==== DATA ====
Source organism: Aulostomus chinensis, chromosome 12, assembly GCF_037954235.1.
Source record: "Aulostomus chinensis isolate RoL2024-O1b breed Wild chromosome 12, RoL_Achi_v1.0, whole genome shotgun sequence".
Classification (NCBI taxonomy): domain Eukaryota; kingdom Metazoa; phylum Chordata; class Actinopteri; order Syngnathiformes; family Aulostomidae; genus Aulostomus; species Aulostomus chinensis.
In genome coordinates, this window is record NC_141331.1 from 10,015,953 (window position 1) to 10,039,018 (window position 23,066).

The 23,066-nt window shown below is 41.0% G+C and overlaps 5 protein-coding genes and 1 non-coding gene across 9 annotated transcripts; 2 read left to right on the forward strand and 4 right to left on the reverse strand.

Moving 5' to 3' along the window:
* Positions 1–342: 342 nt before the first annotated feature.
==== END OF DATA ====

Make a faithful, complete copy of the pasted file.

Source organism: Aulostomus chinensis, chromosome 12, assembly GCF_037954235.1.
Source record: "Aulostomus chinensis isolate RoL2024-O1b breed Wild chromosome 12, RoL_Achi_v1.0, whole genome shotgun sequence".
Classification (NCBI taxonomy): domain Eukaryota; kingdom Metazoa; phylum Chordata; class Actinopteri; order Syngnathiformes; family Aulostomidae; genus Aulostomus; species Aulostomus chinensis.
In genome coordinates, this window is record NC_141331.1 from 10,015,953 (window position 1) to 10,039,018 (window position 23,066).

The 23,066-nt window shown below is 41.0% G+C and overlaps 5 protein-coding genes and 1 non-coding gene across 9 annotated transcripts; 2 read left to right on the forward strand and 4 right to left on the reverse strand.

Moving 5' to 3' along the window:
* Positions 1–342: 342 nt before the first annotated feature.